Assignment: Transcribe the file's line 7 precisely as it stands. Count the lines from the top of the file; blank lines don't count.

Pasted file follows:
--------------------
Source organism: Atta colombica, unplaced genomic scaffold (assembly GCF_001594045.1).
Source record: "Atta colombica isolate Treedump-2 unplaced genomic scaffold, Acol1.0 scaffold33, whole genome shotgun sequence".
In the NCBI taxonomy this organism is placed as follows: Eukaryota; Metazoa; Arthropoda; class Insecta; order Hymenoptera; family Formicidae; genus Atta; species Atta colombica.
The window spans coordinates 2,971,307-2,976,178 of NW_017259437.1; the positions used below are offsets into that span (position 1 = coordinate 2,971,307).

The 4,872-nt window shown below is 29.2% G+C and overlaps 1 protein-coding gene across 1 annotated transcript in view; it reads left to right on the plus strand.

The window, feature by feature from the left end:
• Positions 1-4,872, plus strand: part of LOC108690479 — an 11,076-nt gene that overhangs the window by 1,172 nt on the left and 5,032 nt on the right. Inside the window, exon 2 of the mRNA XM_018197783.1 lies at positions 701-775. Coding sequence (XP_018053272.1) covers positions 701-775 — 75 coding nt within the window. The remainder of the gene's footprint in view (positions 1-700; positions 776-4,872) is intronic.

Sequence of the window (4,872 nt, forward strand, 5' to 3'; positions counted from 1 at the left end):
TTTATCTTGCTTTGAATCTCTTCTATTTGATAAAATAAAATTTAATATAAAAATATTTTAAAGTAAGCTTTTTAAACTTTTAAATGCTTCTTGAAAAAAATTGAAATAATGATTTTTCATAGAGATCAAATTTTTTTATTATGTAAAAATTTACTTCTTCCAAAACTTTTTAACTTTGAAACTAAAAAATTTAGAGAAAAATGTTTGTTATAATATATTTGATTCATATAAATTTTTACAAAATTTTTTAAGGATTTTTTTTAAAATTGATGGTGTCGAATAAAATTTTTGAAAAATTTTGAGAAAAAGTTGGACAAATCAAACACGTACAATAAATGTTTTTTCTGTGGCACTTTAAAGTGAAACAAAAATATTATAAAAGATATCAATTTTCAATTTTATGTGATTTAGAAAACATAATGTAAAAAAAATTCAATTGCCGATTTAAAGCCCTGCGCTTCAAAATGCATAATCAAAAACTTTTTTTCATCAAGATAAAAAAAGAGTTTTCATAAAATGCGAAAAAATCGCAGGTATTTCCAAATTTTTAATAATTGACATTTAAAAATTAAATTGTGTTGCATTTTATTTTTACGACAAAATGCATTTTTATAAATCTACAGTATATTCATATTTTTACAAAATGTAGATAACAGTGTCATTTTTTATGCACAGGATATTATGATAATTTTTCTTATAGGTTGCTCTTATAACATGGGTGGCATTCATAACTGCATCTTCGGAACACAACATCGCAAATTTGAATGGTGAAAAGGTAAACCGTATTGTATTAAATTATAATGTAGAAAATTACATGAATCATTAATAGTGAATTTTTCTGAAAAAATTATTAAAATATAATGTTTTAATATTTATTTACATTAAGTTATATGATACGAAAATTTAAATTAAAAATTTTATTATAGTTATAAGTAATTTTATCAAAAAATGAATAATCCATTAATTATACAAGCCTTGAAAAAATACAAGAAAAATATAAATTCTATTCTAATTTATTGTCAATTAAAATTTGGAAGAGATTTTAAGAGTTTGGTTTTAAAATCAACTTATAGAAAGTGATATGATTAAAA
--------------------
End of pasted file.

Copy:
• Positions 1-4,872, plus strand: part of LOC108690479 — an 11,076-nt gene that overhangs the window by 1,172 nt on the left and 5,032 nt on the right. Inside the window, exon 2 of the mRNA XM_018197783.1 lies at positions 701-775. Coding sequence (XP_018053272.1) covers positions 701-775 — 75 coding nt within the window. The remainder of the gene's footprint in view (positions 1-700; positions 776-4,872) is intronic.